An Easy Tips & Tricks: How to Embroider Stretchy Material
Stretchy “technical” fabrics aren’t going away anytime soon in today’s fashion. There are many different types and names, but the common denominator amongst them all is the inclusion of spandex or comparable material to the fabric’s mix.
Due to their improved flexibility and moisture-wicking characteristics, tech fabrics make up the bulk of high-end golf shirts.
Instructions on How to Embroider Stretchy Material
You may have some difficulty in the embroidery process depending on the quantity of spandex used in the clothing. If you’re prepared and follow the right procedures, they’ll be no more difficult than other types of knitting. Some of the most difficult decisions you’ll have when it comes to embroidery are choosing outfits that will work well for you, and stretchy materials are among them.
How to Embroider Stretchy Material | What You Should Know Before You Start
Discuss with your client what sorts of patterns work best for embroidery on these kinds of items. Satin stitch patterns with few or no fill stitches are best suited to the material’s flexibility. It’s a terrible idea to use large, full-back or full-front patterns on products that are going to be stretched often. Remember to tell your digitizer as well. When designing with stretchy materials, it is common to reduce the density of the design so that it may flex more easily.
Technique of Hooping
With a fabric’s slippery surface, hooping method is essential. Wrap the embroidery hoop’s inner ring around the needle to do this. Cotton sports tape, like the sort hockey players use on their sticks’ handles, is a suitable option for this.
The tape is barely sticky, so it won’t leave a residue on the items in the hoop when it’s removed from the hoop. Other types of tape may be used, but be cautious not to use a too-strong adhesive that can harm clothing and create a sticky mess when the tape is removed.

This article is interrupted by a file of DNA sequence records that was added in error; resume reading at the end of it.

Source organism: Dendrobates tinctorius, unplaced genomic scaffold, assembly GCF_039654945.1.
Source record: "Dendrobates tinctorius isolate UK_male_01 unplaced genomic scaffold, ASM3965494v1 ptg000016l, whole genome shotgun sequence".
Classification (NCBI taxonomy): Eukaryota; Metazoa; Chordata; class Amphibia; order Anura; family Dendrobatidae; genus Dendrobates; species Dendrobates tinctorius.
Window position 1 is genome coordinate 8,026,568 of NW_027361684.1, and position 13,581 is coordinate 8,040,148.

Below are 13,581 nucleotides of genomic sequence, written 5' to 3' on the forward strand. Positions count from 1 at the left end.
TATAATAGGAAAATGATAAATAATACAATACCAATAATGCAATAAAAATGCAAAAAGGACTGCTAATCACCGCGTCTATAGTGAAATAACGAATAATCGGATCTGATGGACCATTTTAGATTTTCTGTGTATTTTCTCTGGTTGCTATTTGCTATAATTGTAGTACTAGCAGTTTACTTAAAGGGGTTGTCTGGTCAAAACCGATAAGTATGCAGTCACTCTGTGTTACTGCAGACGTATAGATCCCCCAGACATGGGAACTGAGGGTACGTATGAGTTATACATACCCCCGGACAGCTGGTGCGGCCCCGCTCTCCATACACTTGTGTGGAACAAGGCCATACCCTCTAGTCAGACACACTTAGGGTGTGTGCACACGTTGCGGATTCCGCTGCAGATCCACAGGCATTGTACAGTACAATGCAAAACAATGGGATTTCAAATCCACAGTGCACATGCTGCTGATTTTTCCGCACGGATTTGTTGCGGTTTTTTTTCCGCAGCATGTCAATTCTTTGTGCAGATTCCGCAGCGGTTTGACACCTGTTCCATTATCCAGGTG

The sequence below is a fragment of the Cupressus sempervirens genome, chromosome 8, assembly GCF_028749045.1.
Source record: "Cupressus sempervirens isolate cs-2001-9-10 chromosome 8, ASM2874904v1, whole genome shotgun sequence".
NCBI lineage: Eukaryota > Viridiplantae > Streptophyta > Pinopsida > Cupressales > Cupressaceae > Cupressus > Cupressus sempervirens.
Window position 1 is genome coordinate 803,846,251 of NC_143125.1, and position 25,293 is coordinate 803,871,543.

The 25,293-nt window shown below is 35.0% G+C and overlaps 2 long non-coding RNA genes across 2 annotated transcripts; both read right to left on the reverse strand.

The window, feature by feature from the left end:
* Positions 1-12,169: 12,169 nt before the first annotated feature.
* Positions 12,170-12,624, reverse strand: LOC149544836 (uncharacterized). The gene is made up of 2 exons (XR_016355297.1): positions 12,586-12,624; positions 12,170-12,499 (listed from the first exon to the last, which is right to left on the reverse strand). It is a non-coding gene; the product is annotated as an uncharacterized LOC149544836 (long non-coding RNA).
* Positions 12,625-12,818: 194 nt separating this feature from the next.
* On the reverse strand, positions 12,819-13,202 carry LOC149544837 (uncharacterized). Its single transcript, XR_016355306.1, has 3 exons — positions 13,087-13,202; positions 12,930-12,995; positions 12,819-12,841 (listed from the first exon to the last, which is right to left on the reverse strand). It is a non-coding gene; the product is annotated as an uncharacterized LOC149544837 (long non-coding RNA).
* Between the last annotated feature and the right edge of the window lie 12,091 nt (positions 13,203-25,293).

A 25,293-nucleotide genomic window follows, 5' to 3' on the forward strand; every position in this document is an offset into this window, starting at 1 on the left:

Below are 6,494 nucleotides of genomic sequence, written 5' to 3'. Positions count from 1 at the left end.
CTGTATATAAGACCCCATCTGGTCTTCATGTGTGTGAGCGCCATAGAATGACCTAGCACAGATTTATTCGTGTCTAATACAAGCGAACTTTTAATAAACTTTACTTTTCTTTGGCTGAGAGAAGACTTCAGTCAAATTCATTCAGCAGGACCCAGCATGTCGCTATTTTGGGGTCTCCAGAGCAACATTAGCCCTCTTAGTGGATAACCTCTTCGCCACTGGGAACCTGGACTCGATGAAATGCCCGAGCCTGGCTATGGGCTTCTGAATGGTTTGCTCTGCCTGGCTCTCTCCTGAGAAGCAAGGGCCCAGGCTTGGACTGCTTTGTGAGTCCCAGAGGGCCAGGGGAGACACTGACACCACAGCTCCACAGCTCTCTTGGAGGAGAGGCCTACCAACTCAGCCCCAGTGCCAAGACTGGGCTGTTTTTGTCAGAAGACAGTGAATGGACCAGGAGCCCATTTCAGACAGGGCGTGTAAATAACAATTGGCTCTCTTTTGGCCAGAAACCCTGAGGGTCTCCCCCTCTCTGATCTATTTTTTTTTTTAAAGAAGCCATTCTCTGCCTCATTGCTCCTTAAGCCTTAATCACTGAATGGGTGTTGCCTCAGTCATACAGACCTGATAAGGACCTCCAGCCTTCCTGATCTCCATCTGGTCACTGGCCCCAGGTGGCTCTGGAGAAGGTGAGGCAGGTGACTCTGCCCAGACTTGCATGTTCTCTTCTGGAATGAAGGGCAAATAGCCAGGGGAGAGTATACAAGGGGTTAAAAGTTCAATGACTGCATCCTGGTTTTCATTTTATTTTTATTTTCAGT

Cut-away backing or tear-away backing may be used to stabilize the material. Laying the material at an angle is an excellent means of stabilizing the material. The grain of cut-away and tear-away non-wovens, despite the fact that they don’t have one, tends to “give” in a certain direction. Maximum support may be achieved with the least amount of “give” by angling two pieces of backing together.
Hooped in along with the garment is a piece of backing that is big enough to cover the whole hoop. Adhesive spray may also be used to help secure the stabilizer to the cloth. As a result, there will be less danger of it moving about when it is being embroidered.
Place the garment on a level surface and push the inner hoop ring to the outside ring until it is flush. There should be no movement in the fabric around the hooped piece’s inner edge. If shifting is detected, remove the hoop and do the test again. Fabric movement may be caused by hoops that are too tightly adjusted. A loosening screw could be necessary to handle the extra weight of wrapped hoops, so keep that in mind.
Tension in the Fabric
Stitch registration accuracy and the creation of garments that look great and last a long time both depend on adequate fabric tension. When dealing with a fabric that stretches more than you are accustomed to, this becomes more challenging. Pulling the cloth too firmly in the hoop is a common blunder that results in a puckered appearance when the pattern is stitched.
To avoid this problem, measure how far the garment will be stretched out on the body before hooping it. It’s important to make sure that the rear of the garment doesn’t float beneath the hoop.
Choosing the Right Needle and Thread for Your Project
Stretch knits have a larger requirement to distribute the strands, rather than piercing them, than other knits. Use a ballpoint needle with a narrow tip to limit the perforation of the elastic strands.
Size 10/70 or 11/75 light ballpoint needles work well for most flexible materials. If needle deflection is an issue on heavier stretch fabrics, it may be essential to use a medium ballpoint needle in a size 11/75. Because even ballpoint needles may grow dull or burred, this is a problem for stretchy textiles.
When sewing with rayon, cotton, polyester or metallic threads, bear in mind that these threads will put greater stress on the garment than rayon or cotton threads. You should warn your buyer of the metallic’s tendency to abrasively damage sensitive textiles.
These textiles need special attention when it comes to finishing. The pattern may be distorted if the backing is removed with too much force. Remove the backing one layer at a time if it has more than one. Remove the cut-away backing by using tiny embroidery scissors and moving them over the fabric. Fabrics with a high proportion of spandex are vulnerable to the tiniest of nicks.
Ensure that any back threads between letters or design segments are clipped, since these threads might be damaged and harm the embroidery if the garment is stretched during use. If you have loosened your top tension in order to reduce the stress on the garment, it is possible that the satin stitch columns may unravel.